When did salt marsh dieback begin?
Permanent losses of salt marsh vegetation are evident in aerial photography from the early 1980s. Losses began at different times for different marshes.
No large-scale simultaneous losses across multiple marshes has occurred during a single year; i.e., the losses have occurred progressively over decadal time scale. Read more about the history of salt marsh dieback on Cape Cod.
What causes salt marsh dieback?
Low marsh (Spartina alterniflora) losses are attributed to intense grazing pressure by a herbivorous crab (Sesarma reticulatum). Read more about crab herbivory and salt marsh dieback.
High marsh vegetation loss (Spartina patens, Distichlis spicata) may be the result of herbivory, hydrology (sea level rise), and soil properties. Read more about vegetation loss in the high marsh.
Scientists are studying other potential causes of salt marsh dieback. Read more about alternative explanations for salt marsh dieback.
How does vegetation loss affect salt marshes?
Vegetation loss in salt marshes leads to erosion. A study of vegetation loss on salt marsh creek banks reveals heavy erosion; wider tidal channels with altered structure and overall reductions in salt marsh area. Read more about salt marsh erosion as a consequence of edge vegetation losses.
How widespread is salt marsh dieback?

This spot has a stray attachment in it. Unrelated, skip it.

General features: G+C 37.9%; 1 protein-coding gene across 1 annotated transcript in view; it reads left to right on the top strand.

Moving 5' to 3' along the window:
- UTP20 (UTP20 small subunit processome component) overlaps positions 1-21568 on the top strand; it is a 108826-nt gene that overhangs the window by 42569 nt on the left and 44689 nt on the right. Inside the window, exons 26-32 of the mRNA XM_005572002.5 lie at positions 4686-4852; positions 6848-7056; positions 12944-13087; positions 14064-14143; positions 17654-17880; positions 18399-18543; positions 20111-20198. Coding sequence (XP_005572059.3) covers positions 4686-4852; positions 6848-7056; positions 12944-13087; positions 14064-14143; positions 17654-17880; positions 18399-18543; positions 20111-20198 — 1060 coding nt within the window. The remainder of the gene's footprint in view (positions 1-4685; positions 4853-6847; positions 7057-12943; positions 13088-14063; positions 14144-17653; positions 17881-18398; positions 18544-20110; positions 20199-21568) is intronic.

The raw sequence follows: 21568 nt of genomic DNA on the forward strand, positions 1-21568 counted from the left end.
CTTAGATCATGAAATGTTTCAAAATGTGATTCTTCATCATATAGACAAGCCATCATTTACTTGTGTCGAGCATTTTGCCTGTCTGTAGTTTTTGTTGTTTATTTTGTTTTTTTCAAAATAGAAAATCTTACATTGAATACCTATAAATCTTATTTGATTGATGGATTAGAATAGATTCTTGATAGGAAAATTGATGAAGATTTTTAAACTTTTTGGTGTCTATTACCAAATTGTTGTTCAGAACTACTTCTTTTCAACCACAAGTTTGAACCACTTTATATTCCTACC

Although experimental field work has focused on Cape Cod so far, other areas of southern New England show patterns of vegetation loss that are strikingly similar. Read more about salt marsh dieback across New England.
List of scientific publications about salt marsh dieback
Bertness MD, Brisson CP, Bevil MC, Crotty SM (2014) Herbivory Drives the Spread of Salt Marsh Die-Off. PLoS ONE 9(3): e92916. doi:10.1371/journal.pone.0092916
S.M. Smith. 2009. Multi-decadal Changes in Salt Marshes of Cape Cod, MA: Photographic Analysis of Vegetation Loss, Species Shifts, and Geomorphic Change. Northeastern Naturalist 16(2):183-208.
Bertness, M.D., Holdredge, C., and A. Altieri. Substrate mediates consumer control of salt marsh cordgrass on Cape Cod, New England. 2009. Ecology 90(8):2108-17.
Holdredge, C., M.D. Bertness and A. Altieri. Role of Crab Herbivory in Die-Off of New England Salt Marshes. 2009. Conservation Biology 23(3):672-679.
Bertness, M.D. and B.R. Silliman. 2008. Consumer Control of Salt Marshes Driven by Human Disturbance. Conservation Biology 22: 618-623.